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Yet another threat is coming up against the big screen experience, only this time it's first being tooled around with on the other side of the world.
The Wall Street Journal has revealed that in the last year or so both Walt Disney and Sony have been experimenting with giving South Korean audiences the option of either buying a ticket to see a new movie in theaters, or rent it from a home-based service either online or on their television. Examples offered by the newspaper include Quentin Tarantino's Django Unchained (put out by Sony) which was available to be viewed at home just three weeks after it came out in the Asian nation in April, and both Pixar's Brave and Disney's Wreck-It Ralph, which were available four to five weeks after the start of their theatrical runs in December and September 2012, respectively. It's noted that South Korea is the eighth-largest film market in the world, and that four other major studios are watching closely to see what kinds of results Disney and Sony get from the experiment.
Depending on how things turn out, the situation could spell trouble for both the big chains and the independent theater owners. If you've ever wondered why popcorn, candy and soda is so damn expensive at the movie theater while blockbuster films are making millions upon millions of dollars, it's because the theater itself actually doesn't make a great deal of money off of a new title during its opening weekend. Instead, studios actually take most of the cash from a movie's first few weeks of release, with the cinema actually only making money from screenings late in the game (in most cases after it has fallen from its spot on top of the box office charts). As a result, theaters have spent years and years fighting against smaller and smaller theatrical windows, as studios have pushed for their titles being put out earlier on home media, premium channels and VOD.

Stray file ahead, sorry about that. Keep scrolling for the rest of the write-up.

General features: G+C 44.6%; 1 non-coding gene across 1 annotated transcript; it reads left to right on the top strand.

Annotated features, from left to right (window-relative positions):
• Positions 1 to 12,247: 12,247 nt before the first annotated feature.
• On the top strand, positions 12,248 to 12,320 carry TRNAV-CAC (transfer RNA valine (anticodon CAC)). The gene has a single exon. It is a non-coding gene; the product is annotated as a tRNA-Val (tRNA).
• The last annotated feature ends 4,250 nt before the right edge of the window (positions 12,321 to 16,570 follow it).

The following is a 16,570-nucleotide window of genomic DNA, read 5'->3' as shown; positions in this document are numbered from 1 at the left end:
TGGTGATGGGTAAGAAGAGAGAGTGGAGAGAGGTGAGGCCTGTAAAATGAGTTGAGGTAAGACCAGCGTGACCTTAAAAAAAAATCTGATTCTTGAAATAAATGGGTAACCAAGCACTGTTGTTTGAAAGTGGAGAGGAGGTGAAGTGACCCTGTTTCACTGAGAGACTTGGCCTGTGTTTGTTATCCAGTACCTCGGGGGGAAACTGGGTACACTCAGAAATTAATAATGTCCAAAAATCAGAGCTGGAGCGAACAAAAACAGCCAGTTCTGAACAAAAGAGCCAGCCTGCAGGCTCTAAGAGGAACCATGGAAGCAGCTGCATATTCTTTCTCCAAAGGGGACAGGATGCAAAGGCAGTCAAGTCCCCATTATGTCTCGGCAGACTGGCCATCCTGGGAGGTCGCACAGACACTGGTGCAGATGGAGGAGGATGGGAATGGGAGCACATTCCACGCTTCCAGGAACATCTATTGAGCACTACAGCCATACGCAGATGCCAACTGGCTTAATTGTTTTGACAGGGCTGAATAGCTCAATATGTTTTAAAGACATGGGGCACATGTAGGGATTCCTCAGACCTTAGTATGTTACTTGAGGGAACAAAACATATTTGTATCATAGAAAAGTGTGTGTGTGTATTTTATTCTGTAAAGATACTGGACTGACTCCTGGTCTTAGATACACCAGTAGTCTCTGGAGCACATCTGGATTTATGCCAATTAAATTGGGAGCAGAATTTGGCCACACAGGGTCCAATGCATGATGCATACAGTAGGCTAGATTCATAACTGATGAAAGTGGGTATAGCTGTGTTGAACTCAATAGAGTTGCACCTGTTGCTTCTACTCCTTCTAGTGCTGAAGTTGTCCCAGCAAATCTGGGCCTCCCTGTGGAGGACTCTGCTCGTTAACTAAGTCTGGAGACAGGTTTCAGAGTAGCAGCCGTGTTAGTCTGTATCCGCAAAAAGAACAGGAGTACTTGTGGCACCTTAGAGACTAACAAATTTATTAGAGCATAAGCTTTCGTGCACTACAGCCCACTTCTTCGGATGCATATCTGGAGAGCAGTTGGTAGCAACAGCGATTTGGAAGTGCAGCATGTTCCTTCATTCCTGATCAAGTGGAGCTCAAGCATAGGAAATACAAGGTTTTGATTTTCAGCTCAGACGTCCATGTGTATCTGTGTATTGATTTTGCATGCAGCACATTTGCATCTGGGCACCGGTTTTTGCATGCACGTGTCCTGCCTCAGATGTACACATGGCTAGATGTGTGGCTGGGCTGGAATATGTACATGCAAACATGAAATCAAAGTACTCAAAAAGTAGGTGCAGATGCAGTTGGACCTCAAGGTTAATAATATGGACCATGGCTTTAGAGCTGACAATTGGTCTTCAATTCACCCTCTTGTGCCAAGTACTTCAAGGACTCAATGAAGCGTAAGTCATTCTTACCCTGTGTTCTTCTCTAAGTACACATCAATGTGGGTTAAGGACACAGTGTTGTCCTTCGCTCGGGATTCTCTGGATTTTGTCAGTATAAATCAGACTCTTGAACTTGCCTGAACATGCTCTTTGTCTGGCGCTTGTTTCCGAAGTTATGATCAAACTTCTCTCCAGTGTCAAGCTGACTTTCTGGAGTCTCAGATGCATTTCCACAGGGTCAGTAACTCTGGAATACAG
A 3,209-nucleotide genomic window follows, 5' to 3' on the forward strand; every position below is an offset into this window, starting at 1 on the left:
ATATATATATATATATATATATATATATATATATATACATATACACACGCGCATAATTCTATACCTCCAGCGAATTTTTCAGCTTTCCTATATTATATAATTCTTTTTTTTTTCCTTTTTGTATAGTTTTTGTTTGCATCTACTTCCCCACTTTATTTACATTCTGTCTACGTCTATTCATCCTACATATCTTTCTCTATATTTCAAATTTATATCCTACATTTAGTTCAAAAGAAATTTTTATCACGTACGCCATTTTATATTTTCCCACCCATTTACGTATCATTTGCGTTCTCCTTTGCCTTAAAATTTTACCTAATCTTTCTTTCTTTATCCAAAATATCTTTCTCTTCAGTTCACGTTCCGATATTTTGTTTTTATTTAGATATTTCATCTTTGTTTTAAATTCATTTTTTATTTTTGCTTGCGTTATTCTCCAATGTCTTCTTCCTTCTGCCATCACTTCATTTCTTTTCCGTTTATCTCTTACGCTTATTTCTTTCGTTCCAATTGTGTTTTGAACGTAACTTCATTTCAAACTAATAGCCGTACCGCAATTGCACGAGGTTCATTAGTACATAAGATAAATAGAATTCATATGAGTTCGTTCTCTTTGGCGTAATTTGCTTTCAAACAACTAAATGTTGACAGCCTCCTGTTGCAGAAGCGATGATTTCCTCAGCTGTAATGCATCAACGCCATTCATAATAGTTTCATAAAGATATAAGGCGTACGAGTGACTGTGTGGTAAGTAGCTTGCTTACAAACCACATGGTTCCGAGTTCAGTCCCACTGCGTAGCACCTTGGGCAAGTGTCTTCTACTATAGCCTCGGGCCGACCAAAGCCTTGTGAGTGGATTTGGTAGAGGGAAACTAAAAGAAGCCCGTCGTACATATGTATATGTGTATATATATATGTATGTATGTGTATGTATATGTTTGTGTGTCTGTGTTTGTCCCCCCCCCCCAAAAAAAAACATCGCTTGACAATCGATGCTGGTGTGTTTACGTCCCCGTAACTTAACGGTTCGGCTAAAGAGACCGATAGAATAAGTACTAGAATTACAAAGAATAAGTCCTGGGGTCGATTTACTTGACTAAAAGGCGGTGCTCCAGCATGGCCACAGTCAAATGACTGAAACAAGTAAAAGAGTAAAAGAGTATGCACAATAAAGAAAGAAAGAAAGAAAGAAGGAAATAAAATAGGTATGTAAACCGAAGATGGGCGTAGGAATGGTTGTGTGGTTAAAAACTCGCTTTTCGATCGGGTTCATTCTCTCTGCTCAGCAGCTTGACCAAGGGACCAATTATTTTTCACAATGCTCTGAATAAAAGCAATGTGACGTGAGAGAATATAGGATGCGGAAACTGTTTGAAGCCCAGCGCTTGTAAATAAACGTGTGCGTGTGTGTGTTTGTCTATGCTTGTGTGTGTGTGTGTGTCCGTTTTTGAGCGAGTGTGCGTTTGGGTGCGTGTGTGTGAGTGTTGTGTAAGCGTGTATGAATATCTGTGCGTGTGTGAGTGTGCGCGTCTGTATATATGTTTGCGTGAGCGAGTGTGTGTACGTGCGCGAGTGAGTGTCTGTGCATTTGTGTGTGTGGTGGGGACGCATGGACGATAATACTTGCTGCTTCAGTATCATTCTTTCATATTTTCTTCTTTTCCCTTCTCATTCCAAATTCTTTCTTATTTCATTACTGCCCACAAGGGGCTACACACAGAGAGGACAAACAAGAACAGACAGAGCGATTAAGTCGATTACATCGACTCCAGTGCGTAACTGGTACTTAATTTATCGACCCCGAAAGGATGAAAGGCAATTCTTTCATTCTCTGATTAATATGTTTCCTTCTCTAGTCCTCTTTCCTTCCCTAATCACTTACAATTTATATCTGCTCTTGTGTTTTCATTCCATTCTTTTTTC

Some of you may remember a time from a few years ago when Universal actually planned a similar experiment based in the United States with Brett Ratner's Tower Heist. The studio wanted to make their movie available on VOD just three weeks after the film the film had gotten its wide release - albeit charging $59.99 for the rental. The plan was met with boycott threats from multiple theater chains who said that if Universal wanted to go through with their plans the Ratner movie would not be shown on their screens. The studio eventually backed down.
And it's not just cinema owners that are upset about the idea of smaller theatrical windows are strong focus on home media. In June of 2011, a group of filmmakers including Christopher Nolan, Quentin Tarantino, Kathryn Bigelow, Todd Phillips, David Dobkin, Jon Favreau, and Michael Bay signed an open letter arguing in favor of their films still getting their full time on the big screen.
Ultimately , however, this situation isn't dictated by the theaters, studios or the filmmakers, but by the consumer. If there is an exceptionally loud cry from casual movie-goers who don't want to leave their couch in order to see the latest big release, then the market could eventually start to turn in that direction. Personally, I don't think there's anything that could ever match the pure bliss that comes with sitting in the dark and being completely swallowed into the larger-than-life story projected on the wall-sized silver lenticular screen in front of me, but at the same I can understand people wanting the option. What do you think? Tell us your thoughts in the comments section.